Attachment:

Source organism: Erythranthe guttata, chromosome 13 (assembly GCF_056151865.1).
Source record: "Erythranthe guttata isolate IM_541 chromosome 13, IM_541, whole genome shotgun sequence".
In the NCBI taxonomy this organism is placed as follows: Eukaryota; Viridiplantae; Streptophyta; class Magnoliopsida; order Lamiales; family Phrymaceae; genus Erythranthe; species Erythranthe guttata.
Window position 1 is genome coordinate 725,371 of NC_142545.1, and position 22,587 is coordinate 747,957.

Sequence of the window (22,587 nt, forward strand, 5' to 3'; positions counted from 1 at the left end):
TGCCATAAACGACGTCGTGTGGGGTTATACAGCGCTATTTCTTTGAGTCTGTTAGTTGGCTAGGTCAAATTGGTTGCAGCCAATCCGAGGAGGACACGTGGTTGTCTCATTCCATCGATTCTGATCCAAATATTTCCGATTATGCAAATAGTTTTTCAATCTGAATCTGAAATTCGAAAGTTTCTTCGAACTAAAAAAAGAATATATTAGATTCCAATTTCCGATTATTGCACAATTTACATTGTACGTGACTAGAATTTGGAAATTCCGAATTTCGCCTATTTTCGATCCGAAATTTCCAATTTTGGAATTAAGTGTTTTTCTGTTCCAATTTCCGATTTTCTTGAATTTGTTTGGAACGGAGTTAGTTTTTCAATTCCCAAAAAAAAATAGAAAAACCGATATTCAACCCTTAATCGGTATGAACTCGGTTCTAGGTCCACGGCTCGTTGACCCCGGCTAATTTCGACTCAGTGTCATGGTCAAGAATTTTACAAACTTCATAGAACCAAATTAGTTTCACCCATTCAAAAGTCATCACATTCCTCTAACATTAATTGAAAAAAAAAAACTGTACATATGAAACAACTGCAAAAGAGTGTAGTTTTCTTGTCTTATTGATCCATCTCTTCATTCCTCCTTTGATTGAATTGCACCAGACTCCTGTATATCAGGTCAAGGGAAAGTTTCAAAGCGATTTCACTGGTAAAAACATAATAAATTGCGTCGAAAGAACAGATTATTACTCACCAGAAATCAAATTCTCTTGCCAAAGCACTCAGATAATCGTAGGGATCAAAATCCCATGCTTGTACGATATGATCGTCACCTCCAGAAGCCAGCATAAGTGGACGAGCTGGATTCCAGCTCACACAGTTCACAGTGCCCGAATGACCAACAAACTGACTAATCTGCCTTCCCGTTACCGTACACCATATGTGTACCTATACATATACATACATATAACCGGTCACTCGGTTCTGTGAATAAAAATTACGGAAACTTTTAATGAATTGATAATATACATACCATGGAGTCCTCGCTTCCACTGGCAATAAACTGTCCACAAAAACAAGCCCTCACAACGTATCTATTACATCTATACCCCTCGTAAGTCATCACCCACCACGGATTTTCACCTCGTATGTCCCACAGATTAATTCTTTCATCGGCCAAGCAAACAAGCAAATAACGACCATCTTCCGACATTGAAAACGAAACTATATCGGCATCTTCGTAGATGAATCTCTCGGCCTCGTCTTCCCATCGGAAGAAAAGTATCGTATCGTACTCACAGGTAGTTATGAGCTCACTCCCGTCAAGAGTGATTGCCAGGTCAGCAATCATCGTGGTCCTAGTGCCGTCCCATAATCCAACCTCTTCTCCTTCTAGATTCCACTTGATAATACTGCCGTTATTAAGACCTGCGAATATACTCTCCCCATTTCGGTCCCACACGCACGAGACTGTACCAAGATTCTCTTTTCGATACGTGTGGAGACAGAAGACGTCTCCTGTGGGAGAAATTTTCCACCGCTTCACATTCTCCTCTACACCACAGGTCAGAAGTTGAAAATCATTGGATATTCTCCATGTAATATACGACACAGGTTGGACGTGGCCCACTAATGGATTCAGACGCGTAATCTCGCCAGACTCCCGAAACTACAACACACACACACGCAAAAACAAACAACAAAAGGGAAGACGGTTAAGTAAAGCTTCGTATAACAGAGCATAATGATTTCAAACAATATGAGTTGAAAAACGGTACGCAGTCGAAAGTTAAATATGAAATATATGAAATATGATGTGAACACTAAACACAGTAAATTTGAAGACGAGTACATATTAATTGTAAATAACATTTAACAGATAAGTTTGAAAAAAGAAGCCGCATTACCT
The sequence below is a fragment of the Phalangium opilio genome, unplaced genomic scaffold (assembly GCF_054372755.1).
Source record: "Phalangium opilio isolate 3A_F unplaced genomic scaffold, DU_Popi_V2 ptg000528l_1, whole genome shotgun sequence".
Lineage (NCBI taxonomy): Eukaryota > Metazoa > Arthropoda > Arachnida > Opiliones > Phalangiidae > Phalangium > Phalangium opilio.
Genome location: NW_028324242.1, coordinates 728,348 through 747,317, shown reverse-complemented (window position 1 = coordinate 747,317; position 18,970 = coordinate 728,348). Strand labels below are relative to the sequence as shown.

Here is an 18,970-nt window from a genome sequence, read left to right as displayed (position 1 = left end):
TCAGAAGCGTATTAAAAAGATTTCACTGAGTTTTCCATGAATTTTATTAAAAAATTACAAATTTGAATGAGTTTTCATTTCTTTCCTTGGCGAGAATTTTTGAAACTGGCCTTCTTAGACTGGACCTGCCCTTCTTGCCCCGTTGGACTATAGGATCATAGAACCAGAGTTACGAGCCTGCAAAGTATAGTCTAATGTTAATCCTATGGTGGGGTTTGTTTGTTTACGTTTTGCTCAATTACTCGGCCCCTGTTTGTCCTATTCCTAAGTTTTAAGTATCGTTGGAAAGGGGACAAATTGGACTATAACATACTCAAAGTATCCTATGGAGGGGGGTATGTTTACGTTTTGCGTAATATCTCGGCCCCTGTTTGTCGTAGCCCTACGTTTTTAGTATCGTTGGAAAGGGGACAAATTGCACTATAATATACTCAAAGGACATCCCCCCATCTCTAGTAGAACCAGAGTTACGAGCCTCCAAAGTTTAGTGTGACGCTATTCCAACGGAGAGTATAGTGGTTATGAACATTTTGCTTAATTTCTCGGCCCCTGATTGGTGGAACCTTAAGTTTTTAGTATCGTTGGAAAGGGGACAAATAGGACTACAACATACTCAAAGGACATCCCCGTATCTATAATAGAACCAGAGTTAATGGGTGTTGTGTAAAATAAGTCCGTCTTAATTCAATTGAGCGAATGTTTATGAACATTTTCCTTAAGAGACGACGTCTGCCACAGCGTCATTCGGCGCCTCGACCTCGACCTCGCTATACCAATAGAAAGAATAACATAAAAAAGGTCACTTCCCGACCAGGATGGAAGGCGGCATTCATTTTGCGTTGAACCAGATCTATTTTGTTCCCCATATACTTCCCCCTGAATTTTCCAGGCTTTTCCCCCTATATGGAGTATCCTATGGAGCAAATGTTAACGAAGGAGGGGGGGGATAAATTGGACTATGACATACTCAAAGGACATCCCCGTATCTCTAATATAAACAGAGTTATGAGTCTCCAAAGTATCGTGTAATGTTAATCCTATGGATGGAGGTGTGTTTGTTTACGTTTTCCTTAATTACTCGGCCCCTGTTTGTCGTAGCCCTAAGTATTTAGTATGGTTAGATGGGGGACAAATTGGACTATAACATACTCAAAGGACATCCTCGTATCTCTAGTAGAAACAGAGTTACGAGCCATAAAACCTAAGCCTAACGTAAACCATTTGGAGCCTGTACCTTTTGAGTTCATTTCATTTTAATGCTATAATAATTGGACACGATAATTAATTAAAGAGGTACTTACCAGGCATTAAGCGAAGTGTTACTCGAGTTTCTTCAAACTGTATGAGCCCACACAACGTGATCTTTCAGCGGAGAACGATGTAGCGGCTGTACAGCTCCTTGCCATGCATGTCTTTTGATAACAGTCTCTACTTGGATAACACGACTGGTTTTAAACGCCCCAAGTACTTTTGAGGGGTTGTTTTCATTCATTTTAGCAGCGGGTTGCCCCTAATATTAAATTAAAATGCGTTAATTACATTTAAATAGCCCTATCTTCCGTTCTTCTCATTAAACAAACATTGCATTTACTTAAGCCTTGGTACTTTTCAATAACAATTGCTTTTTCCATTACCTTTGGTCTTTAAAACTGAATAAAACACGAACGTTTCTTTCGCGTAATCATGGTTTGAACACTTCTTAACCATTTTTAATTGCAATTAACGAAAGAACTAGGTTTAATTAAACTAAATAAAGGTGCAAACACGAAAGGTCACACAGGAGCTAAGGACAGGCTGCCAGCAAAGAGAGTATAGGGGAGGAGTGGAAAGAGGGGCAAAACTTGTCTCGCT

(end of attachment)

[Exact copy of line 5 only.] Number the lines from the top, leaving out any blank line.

Sequence of the window (22,587 nt, forward strand, 5' to 3'; positions counted from 1 at the left end):